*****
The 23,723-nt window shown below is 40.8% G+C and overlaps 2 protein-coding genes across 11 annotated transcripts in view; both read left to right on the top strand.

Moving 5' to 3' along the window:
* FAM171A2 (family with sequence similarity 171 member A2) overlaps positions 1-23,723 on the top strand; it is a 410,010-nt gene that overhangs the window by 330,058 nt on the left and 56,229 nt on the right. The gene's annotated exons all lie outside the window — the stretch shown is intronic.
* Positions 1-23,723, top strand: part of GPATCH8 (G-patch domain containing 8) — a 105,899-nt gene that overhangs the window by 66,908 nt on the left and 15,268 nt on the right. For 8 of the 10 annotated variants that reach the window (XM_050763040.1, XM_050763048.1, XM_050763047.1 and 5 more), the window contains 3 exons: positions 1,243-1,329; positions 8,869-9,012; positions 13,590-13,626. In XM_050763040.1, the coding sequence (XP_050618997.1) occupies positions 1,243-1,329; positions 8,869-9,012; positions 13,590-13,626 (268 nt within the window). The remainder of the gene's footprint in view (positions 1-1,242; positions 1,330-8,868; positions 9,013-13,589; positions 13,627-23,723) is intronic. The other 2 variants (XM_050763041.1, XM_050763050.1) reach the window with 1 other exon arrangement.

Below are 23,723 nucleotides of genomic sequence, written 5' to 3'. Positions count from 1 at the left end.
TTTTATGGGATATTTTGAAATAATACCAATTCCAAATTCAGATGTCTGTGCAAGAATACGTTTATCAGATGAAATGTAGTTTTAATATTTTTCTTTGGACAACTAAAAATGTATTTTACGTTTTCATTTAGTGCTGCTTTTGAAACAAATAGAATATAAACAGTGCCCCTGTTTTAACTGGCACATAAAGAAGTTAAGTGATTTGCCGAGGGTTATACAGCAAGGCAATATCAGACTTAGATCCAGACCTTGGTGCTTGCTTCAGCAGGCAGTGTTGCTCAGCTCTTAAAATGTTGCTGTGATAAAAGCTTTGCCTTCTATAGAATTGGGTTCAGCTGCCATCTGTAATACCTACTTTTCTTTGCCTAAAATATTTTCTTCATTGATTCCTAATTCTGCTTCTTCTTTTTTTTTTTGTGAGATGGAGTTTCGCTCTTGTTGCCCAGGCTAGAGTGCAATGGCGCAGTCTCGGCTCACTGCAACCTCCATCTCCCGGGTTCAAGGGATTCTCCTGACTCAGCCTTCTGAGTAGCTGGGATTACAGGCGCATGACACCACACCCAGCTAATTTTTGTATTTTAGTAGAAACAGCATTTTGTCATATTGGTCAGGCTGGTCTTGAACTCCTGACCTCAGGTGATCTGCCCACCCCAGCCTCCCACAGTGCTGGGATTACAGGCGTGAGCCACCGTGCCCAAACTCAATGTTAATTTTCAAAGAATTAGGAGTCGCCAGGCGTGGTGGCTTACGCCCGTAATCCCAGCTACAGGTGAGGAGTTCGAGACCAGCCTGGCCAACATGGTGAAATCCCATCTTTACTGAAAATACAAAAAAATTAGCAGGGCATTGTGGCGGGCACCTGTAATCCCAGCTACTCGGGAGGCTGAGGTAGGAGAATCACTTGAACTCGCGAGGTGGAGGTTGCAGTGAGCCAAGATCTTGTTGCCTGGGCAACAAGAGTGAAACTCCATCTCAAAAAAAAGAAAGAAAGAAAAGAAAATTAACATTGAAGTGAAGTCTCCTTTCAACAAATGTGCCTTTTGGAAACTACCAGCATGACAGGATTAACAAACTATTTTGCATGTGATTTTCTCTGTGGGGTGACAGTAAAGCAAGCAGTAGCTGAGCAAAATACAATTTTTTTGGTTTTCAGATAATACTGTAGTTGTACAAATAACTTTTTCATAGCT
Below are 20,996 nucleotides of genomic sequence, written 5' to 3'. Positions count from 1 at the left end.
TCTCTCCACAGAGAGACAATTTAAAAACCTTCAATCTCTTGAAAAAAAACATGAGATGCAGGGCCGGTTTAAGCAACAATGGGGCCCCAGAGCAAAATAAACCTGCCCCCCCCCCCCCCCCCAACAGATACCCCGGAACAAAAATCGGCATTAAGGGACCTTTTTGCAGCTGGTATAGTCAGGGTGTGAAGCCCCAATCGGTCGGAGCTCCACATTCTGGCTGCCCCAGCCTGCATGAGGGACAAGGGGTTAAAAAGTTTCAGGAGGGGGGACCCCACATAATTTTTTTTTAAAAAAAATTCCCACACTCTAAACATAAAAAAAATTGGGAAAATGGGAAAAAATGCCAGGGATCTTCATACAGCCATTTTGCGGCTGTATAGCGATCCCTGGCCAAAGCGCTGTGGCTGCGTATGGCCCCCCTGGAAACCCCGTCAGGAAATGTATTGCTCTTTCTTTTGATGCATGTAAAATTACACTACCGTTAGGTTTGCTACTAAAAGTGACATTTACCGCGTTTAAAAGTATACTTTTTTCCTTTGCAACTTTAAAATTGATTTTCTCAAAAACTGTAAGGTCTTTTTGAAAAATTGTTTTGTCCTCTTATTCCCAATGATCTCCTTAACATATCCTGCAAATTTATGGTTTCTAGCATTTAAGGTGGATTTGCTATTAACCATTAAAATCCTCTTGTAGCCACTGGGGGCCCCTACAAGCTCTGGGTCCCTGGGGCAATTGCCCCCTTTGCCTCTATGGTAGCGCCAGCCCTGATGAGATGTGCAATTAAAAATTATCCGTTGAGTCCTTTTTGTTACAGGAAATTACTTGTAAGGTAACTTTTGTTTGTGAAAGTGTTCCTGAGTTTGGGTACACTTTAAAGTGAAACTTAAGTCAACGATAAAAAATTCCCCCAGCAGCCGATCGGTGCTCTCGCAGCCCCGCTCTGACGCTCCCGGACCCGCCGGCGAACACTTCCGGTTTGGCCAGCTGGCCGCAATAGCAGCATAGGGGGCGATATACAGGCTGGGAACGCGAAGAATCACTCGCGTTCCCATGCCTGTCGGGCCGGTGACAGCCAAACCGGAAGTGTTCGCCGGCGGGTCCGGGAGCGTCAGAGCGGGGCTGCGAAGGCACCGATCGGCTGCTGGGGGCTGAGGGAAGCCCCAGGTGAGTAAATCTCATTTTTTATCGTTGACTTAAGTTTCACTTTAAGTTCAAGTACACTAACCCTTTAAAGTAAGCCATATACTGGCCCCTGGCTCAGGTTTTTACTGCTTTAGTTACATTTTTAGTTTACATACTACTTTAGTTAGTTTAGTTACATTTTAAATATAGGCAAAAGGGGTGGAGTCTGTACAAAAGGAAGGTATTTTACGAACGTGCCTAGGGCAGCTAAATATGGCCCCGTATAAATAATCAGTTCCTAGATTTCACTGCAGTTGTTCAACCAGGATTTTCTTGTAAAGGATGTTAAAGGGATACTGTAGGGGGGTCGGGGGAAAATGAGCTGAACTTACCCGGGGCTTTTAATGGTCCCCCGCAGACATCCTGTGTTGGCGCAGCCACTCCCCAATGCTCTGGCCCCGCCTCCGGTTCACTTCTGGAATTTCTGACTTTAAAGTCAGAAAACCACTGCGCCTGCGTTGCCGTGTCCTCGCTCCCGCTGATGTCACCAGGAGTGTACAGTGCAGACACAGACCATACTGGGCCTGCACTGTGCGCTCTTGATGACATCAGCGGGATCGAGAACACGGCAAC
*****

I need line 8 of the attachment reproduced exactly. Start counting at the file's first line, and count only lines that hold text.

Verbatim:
TCTCTCCACAGAGAGACAATTTAAAAACCTTCAATCTCTTGAAAAAAAACATGAGATGCAGGGCCGGTTTAAGCAACAATGGGGCCCCAGAGCAAAATAAACCTGCCCCCCCCCCCCCCCCCAACAGATACCCCGGAACAAAAATCGGCATTAAGGGACCTTTTTGCAGCTGGTATAGTCAGGGTGTGAAGCCCCAATCGGTCGGAGCTCCACATTCTGGCTGCCCCAGCCTGCATGAGGGACAAGGGGTTAAAAAGTTTCAGGAGGGGGGACCCCACATAATTTTTTTTTAAAAAAAATTCCCACACTCTAAACATAAAAAAAATTGGGAAAATGGGAAAAAATGCCAGGGATCTTCATACAGCCATTTTGCGGCTGTATAGCGATCCCTGGCCAAAGCGCTGTGGCTGCGTATGGCCCCCCTGGAAACCCCGTCAGGAAATGTATTGCTCTTTCTTTTGATGCATGTAAAATTACACTACCGTTAGGTTTGCTACTAAAAGTGACATTTACCGCGTTTAAAAGTATACTTTTTTCCTTTGCAACTTTAAAATTGATTTTCTCAAAAACTGTAAGGTCTTTTTGAAAAATTGTTTTGTCCTCTTATTCCCAATGATCTCCTTAACATATCCTGCAAATTTATGGTTTCTAGCATTTAAGGTGGATTTGCTATTAACCATTAAAATCCTCTTGTAGCCACTGGGGGCCCCTACAAGCTCTGGGTCCCTGGGGCAATTGCCCCCTTTGCCTCTATGGTAGCGCCAGCCCTGATGAGATGTGCAATTAAAAATTATCCGTTGAGTCCTTTTTGTTACAGGAAATTACTTGTAAGGTAACTTTTGTTTGTGAAAGTGTTCCTGAGTTTGGGTACACTTTAAAGTGAAACTTAAGTCAACGATAAAAAATTCCCCCAGCAGCCGATCGGTGCTCTCGCAGCCCCGCTCTGACGCTCCCGGACCCGCCGGCGAACACTTCCGGTTTGGCCAGCTGGCCGCAATAGCAGCATAGGGGGCGATATACAGGCTGGGAACGCGAAGAATCACTCGCGTTCCCATGCCTGTCGGGCCGGTGACAGCCAAACCGGAAGTGTTCGCCGGCGGGTCCGGGAGCGTCAGAGCGGGGCTGCGAAGGCACCGATCGGCTGCTGGGGGCTGAGGGAAGCCCCAGGTGAGTAAATCTCATTTTTTATCGTTGACTTAAGTTTCACTTTAAGTTCAAGTACACTAACCCTTTAAAGTAAGCCATATACTGGCCCCTGGCTCAGGTTTTTACTGCTTTAGTTACATTTTTAGTTTACATACTACTTTAGTTAGTTTAGTTACATTTTAAATATAGGCAAAAGGGGTGGAGTCTGTACAAAAGGAAGGTATTTTACGAACGTGCCTAGGGCAGCTAAATATGGCCCCGTATAAATAATCAGTTCCTAGATTTCACTGCAGTTGTTCAACCAGGATTTTCTTGTAAAGGATGTTAAAGGGATACTGTAGGGGGGTCGGGGGAAAATGAGCTGAACTTACCCGGGGCTTTTAATGGTCCCCCGCAGACATCCTGTGTTGGCGCAGCCACTCCCCAATGCTCTGGCCCCGCCTCCGGTTCACTTCTGGAATTTCTGACTTTAAAGTCAGAAAACCACTGCGCCTGCGTTGCCGTGTCCTCGCTCCCGCTGATGTCACCAGGAGTGTACAGTGCAGACACAGACCATACTGGGCCTGCACTGTGCGCTCTTGATGACATCAGCGGGATCGAGAACACGGCAAC